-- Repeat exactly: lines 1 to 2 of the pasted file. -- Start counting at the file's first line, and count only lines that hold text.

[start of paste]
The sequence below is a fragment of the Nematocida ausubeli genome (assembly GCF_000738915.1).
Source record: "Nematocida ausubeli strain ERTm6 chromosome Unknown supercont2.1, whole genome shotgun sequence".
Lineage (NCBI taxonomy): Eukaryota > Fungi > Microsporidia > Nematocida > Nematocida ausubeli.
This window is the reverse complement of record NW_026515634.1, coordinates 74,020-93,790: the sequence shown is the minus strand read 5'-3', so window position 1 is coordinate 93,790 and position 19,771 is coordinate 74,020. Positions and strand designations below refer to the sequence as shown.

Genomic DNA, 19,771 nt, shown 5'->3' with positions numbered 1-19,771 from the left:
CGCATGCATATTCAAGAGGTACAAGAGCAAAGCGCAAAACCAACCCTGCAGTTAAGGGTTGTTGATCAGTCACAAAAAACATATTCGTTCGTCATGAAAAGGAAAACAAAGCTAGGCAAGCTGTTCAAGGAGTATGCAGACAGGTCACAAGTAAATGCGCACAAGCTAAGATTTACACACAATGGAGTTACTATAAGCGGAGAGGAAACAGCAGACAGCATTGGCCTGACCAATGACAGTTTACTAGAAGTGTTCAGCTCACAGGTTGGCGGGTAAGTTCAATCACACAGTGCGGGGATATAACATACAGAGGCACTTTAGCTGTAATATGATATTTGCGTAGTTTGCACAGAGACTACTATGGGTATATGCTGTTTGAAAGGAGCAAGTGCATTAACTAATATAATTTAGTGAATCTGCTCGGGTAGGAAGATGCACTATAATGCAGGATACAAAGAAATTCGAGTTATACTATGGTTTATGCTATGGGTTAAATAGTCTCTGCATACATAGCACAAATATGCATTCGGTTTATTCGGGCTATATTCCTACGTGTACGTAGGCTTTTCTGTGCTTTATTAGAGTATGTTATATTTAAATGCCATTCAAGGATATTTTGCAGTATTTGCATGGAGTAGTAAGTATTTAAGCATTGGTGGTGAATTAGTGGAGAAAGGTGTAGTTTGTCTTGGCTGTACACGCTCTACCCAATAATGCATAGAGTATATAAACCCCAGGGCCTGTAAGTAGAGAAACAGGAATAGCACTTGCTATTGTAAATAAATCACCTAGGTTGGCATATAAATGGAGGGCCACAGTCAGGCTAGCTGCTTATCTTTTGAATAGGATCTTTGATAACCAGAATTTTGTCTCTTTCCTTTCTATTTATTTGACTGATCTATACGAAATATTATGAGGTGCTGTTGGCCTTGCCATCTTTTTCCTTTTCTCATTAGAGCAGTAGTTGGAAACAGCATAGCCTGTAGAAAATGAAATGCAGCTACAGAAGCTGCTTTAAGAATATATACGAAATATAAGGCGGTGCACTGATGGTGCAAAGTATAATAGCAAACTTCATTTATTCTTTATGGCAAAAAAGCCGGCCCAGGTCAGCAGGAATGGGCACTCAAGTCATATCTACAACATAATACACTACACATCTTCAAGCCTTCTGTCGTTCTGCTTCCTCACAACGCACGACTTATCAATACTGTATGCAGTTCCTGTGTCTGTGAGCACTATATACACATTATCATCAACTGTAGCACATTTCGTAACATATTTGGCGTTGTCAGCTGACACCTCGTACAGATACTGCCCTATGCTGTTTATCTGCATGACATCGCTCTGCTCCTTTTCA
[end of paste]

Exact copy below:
The sequence below is a fragment of the Nematocida ausubeli genome (assembly GCF_000738915.1).
Source record: "Nematocida ausubeli strain ERTm6 chromosome Unknown supercont2.1, whole genome shotgun sequence".